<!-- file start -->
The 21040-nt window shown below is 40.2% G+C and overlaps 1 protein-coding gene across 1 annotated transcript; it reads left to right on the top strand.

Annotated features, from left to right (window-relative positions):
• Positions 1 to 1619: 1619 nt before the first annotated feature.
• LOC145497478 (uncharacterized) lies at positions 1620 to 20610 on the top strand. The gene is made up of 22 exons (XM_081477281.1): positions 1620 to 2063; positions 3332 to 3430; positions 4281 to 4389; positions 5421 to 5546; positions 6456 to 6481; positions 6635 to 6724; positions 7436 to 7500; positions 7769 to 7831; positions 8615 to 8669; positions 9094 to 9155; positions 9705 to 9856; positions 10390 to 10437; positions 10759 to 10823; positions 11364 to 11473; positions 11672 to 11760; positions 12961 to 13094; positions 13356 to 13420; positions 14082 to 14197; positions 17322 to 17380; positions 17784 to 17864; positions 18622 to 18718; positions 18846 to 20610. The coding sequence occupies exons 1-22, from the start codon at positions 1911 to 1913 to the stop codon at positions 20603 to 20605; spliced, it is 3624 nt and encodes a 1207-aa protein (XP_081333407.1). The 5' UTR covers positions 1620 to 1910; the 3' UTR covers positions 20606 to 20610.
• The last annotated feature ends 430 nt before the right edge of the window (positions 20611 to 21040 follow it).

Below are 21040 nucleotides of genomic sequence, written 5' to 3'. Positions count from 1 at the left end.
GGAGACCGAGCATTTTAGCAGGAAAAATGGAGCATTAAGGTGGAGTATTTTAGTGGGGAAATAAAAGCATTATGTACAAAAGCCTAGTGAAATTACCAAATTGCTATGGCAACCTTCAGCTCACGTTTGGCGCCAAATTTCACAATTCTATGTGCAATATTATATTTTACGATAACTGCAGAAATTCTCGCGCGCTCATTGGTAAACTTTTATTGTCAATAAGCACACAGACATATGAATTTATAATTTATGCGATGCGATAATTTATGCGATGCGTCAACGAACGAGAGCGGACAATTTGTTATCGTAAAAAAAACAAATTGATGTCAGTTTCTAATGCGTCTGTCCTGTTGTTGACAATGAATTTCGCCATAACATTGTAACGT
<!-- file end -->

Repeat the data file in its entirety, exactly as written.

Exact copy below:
The 21040-nt window shown below is 40.2% G+C and overlaps 1 protein-coding gene across 1 annotated transcript; it reads left to right on the top strand.

Annotated features, from left to right (window-relative positions):
• Positions 1 to 1619: 1619 nt before the first annotated feature.
• LOC145497478 (uncharacterized) lies at positions 1620 to 20610 on the top strand. The gene is made up of 22 exons (XM_081477281.1): positions 1620 to 2063; positions 3332 to 3430; positions 4281 to 4389; positions 5421 to 5546; positions 6456 to 6481; positions 6635 to 6724; positions 7436 to 7500; positions 7769 to 7831; positions 8615 to 8669; positions 9094 to 9155; positions 9705 to 9856; positions 10390 to 10437; positions 10759 to 10823; positions 11364 to 11473; positions 11672 to 11760; positions 12961 to 13094; positions 13356 to 13420; positions 14082 to 14197; positions 17322 to 17380; positions 17784 to 17864; positions 18622 to 18718; positions 18846 to 20610. The coding sequence occupies exons 1-22, from the start codon at positions 1911 to 1913 to the stop codon at positions 20603 to 20605; spliced, it is 3624 nt and encodes a 1207-aa protein (XP_081333407.1). The 5' UTR covers positions 1620 to 1910; the 3' UTR covers positions 20606 to 20610.
• The last annotated feature ends 430 nt before the right edge of the window (positions 20611 to 21040 follow it).

Below are 21040 nucleotides of genomic sequence, written 5' to 3'. Positions count from 1 at the left end.
GGAGACCGAGCATTTTAGCAGGAAAAATGGAGCATTAAGGTGGAGTATTTTAGTGGGGAAATAAAAGCATTATGTACAAAAGCCTAGTGAAATTACCAAATTGCTATGGCAACCTTCAGCTCACGTTTGGCGCCAAATTTCACAATTCTATGTGCAATATTATATTTTACGATAACTGCAGAAATTCTCGCGCGCTCATTGGTAAACTTTTATTGTCAATAAGCACACAGACATATGAATTTATAATTTATGCGATGCGATAATTTATGCGATGCGTCAACGAACGAGAGCGGACAATTTGTTATCGTAAAAAAAACAAATTGATGTCAGTTTCTAATGCGTCTGTCCTGTTGTTGACAATGAATTTCGCCATAACATTGTAACGT